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Journal of Neurosurgical Sciences 2020 February;64(1):44-51

DOI: 10.23736/S0390-5616.17.03975-3


language: English

Factors predicting outcome of surgical treatment of spontaneous spinal hematomas: a retrospective cohort study in four tertiary reference centers

Rafael MARTÍNEZ-PÉREZ , Igor PAREDES 2, Natalia RAYO 3, Pedro de la ROSA 4, Jorge D. MOLINA 5, Alfonso LAGARES 2

1 Department of Clinical Neurological Sciences, Schulich School of Medicine and Dentistry, Western University, London, ON, Canada; 2 Deparment of Neurosurgery, Hospital 12 de Octubre, Madrid, Spain; 3 Western University, London, ON, Canada; 4 Department of Neurosurgery, Hospital Universitario Virgen de la Arrixaca, Murcia, Spain; 5 Department of Neurosurgery, Complejo Hospitalario de Navarra, Pamplona, Spain

BACKGROUND: Spontaneous spinal extradural hematoma (SSEH) is a rare but disabling disorder. Most of the previous assumptions regarding the factors that contribute to poor neurological recovery from SSEH are based on small case samples or conditions with similar clinical presentations but different physiopathologies. Our goal was to find the most relevant prognostic factors for neurological recovery in patients suffering SSEH treated with surgical evacuation.
METHODS: From a retrospective database of 29 surgical patients with SSEH, several clinical and radiological variables were recorded. These variables were compared between patients with good and poor neurological recovery, considering good as an improvement by at least one point in the ASIA Scale.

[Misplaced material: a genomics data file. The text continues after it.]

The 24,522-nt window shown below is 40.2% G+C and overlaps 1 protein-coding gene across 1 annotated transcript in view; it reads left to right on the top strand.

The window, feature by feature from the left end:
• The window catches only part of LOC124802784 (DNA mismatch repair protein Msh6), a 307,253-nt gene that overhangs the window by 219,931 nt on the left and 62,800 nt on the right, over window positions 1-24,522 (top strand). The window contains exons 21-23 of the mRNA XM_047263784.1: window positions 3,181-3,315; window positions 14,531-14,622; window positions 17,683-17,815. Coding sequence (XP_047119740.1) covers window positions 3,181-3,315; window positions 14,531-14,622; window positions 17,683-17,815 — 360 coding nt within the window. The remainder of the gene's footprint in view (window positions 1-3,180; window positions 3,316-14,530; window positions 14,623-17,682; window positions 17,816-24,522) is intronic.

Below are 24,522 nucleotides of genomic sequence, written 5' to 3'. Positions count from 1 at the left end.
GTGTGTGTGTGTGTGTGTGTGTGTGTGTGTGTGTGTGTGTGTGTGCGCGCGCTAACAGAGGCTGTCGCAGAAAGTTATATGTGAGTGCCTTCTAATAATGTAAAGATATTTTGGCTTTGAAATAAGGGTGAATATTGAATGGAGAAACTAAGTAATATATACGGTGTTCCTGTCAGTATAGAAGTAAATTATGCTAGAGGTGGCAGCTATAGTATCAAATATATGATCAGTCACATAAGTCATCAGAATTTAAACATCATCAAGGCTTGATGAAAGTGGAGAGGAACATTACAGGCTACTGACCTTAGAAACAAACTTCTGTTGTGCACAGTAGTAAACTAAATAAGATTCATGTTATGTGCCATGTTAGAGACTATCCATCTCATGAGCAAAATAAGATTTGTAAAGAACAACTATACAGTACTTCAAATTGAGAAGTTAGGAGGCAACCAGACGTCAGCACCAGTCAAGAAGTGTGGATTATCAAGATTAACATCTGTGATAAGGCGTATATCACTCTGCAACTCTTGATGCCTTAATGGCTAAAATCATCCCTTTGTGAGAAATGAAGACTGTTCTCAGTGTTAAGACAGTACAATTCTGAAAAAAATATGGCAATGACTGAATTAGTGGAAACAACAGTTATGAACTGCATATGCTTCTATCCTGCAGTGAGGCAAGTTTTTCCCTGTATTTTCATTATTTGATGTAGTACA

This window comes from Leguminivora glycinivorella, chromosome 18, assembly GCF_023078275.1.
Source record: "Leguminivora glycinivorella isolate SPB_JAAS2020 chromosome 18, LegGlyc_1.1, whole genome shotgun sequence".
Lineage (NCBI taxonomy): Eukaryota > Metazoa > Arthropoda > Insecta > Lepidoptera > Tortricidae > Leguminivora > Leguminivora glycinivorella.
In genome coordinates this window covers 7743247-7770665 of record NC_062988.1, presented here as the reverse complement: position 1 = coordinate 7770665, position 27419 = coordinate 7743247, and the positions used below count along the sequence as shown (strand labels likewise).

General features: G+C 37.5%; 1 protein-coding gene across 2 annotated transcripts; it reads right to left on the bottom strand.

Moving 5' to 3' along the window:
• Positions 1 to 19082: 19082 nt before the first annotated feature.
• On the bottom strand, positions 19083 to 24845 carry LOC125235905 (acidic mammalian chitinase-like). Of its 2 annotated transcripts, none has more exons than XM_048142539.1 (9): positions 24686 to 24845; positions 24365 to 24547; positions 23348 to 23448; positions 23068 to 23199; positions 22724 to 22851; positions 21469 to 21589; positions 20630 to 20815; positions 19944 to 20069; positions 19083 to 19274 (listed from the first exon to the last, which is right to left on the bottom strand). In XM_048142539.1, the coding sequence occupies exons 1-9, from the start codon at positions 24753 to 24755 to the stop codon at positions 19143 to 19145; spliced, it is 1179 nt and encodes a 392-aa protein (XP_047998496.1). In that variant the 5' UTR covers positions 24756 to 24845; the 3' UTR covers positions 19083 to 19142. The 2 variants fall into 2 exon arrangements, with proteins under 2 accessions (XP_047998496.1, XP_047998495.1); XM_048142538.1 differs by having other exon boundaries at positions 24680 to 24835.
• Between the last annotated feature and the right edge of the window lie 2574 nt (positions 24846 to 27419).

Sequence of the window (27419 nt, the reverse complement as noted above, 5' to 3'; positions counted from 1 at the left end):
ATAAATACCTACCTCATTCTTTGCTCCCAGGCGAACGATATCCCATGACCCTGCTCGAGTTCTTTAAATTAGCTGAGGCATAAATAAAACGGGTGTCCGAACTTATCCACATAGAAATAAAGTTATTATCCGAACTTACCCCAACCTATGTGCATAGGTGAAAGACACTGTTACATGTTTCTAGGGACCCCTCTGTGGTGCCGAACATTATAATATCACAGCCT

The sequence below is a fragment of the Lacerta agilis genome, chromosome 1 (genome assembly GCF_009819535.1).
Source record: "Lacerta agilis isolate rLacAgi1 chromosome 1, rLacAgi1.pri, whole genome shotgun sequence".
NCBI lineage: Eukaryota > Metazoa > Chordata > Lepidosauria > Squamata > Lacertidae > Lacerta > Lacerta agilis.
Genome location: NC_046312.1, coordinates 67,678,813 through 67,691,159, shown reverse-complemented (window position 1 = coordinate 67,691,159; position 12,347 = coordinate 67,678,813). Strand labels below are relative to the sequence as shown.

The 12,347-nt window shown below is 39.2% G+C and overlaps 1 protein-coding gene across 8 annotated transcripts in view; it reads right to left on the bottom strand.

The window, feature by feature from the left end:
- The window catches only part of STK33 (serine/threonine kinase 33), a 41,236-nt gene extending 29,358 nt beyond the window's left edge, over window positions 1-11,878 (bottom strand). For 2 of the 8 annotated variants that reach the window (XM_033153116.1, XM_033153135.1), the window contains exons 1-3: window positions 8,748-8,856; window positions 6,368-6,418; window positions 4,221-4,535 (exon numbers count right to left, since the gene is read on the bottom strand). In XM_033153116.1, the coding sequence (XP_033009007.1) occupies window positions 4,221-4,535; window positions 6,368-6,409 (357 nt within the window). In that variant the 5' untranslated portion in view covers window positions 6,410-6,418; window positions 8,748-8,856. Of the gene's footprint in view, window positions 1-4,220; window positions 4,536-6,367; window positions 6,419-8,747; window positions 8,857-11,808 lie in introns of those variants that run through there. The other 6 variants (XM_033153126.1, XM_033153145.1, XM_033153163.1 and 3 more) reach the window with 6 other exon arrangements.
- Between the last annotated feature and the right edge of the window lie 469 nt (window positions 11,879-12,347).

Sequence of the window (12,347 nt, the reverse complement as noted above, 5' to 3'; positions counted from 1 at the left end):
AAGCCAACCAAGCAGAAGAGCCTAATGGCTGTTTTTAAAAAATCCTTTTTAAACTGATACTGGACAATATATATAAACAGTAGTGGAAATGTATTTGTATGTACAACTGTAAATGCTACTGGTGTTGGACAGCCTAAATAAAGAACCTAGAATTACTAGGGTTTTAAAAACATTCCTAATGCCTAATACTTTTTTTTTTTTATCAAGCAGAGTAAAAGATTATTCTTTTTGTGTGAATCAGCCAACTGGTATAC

RESULTS: Among the patients included, morbidity and mortality rate was 6.9% and 3.4%, respectively, with a mean follow-up of 7.1 months. Neurological full recovery was experienced by 33% of the patients included, and 86% of individuals had an improvement in their neurological condition at last follow-up. Lesser intramedullary lesions were significantly associated with greater chances of improvement in ASIA Scale at discharge and at follow-up. Surgical decompression within the first 24 hours of onset of symptoms were correlated with better neurological outcomes at follow-up.
CONCLUSIONS: MRI is a powerful tool to predict the neurological outcome in SSEH patients, and it should be considered as an another resource to better know the patients with greater chances of having neurological recovery, especially in cases where the neurological examination is not reliable at the initial exam.

KEY WORDS: Subdural space; Hematoma, subdural, spinal; Prognosis

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